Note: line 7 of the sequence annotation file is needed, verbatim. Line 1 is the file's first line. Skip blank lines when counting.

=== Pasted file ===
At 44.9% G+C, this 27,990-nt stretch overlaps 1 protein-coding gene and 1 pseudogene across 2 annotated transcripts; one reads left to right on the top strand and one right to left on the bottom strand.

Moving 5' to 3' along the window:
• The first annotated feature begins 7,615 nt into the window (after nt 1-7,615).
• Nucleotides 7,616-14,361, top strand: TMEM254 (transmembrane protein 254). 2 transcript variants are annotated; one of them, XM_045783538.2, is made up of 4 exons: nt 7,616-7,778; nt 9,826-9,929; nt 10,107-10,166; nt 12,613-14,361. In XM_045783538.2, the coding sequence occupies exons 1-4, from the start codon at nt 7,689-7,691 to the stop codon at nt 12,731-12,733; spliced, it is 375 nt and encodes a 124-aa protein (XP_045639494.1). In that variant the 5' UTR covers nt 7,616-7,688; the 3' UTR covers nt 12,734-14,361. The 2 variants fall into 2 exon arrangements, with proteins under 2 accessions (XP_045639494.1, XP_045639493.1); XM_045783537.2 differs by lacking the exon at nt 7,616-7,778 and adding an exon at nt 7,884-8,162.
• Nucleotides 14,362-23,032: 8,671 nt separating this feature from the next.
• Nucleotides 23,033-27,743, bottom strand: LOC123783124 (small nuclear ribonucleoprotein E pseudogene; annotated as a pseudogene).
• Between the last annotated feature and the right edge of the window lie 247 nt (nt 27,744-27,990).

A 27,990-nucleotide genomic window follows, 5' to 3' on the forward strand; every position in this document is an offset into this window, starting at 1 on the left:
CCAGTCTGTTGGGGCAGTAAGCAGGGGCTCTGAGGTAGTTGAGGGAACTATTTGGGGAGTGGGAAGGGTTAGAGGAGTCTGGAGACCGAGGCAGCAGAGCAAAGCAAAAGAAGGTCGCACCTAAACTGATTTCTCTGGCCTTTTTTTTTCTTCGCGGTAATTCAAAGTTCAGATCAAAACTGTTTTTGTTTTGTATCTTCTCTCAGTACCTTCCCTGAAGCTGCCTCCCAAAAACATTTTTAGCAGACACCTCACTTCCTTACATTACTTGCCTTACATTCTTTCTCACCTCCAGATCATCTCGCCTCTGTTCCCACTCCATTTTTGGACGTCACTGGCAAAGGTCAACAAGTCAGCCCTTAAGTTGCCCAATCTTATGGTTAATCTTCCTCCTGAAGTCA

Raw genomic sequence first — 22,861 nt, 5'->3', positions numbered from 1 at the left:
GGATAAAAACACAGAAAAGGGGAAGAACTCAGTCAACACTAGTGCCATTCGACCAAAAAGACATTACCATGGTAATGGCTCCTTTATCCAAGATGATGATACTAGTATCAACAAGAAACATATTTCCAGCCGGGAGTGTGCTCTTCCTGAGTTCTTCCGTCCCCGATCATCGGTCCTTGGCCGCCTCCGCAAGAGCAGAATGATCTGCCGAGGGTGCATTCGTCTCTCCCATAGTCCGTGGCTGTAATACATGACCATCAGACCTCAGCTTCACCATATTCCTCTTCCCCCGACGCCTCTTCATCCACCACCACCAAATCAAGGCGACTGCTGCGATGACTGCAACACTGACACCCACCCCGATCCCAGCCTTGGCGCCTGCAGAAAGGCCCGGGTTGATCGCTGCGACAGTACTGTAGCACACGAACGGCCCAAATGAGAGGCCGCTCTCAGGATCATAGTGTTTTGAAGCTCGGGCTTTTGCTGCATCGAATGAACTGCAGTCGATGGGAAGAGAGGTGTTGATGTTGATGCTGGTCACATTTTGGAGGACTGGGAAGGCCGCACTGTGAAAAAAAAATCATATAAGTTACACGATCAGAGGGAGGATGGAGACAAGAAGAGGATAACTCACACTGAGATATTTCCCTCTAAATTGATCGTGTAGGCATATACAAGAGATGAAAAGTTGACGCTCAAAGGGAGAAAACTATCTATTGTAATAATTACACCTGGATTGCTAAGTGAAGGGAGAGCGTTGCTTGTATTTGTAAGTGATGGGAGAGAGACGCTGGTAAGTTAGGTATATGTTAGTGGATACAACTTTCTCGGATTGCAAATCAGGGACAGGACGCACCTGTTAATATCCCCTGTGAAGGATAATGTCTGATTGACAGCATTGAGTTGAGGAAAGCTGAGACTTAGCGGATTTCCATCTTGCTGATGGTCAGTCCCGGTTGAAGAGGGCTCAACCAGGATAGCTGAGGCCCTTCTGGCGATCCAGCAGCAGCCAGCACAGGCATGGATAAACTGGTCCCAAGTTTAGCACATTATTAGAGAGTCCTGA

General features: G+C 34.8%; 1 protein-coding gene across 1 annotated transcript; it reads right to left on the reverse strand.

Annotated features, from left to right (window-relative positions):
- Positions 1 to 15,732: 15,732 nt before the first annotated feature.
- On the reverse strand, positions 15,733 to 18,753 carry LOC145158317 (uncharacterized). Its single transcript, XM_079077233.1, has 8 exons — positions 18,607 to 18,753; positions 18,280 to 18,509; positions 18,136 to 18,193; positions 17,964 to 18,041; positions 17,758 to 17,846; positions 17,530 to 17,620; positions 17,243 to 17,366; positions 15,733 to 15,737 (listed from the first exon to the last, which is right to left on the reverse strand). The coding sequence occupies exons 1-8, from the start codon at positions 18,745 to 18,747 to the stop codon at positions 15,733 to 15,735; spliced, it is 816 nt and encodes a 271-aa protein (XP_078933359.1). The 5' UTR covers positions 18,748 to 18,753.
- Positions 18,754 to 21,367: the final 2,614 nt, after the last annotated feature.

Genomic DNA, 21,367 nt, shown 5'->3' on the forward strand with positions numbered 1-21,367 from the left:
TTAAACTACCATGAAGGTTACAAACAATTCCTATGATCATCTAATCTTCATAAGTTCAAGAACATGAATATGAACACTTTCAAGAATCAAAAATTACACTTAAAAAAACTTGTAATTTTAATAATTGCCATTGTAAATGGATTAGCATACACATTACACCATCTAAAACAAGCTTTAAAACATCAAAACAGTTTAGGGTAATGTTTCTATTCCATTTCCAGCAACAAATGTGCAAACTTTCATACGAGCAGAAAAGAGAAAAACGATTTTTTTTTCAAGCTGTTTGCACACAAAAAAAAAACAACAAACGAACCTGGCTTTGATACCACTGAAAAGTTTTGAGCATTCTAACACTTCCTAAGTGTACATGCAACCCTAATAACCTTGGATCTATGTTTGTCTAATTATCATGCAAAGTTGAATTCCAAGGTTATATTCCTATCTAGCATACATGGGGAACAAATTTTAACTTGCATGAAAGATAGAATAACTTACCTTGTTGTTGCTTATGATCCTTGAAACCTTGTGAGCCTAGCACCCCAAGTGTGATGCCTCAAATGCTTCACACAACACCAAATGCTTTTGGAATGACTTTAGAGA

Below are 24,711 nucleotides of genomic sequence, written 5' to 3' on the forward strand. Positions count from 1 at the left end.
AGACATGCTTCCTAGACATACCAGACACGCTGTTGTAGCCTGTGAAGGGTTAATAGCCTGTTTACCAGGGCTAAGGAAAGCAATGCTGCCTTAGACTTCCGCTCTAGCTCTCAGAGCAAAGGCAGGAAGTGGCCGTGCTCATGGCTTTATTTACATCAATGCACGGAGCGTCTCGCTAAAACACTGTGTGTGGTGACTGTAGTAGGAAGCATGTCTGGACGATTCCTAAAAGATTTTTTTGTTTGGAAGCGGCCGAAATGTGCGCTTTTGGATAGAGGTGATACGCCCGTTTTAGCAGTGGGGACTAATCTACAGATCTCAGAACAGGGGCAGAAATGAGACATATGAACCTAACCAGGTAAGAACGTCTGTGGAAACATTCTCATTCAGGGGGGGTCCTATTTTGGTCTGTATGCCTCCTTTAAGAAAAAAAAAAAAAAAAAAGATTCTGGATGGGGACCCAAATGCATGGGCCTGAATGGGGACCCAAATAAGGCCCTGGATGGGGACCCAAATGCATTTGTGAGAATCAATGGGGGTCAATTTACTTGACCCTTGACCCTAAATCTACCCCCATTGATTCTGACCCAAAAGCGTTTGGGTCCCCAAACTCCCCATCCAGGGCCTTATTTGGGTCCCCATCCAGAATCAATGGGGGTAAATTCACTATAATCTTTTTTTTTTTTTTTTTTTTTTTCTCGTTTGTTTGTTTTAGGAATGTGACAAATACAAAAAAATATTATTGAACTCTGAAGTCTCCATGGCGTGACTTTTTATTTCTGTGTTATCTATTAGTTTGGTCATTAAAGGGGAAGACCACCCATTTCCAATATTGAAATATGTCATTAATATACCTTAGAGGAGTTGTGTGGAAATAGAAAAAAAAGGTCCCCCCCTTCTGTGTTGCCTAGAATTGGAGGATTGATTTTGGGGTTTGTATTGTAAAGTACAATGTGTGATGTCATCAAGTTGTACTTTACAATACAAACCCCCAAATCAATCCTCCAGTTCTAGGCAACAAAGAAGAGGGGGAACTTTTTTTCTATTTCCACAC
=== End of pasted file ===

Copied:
• Between the last annotated feature and the right edge of the window lie 247 nt (nt 27,744-27,990).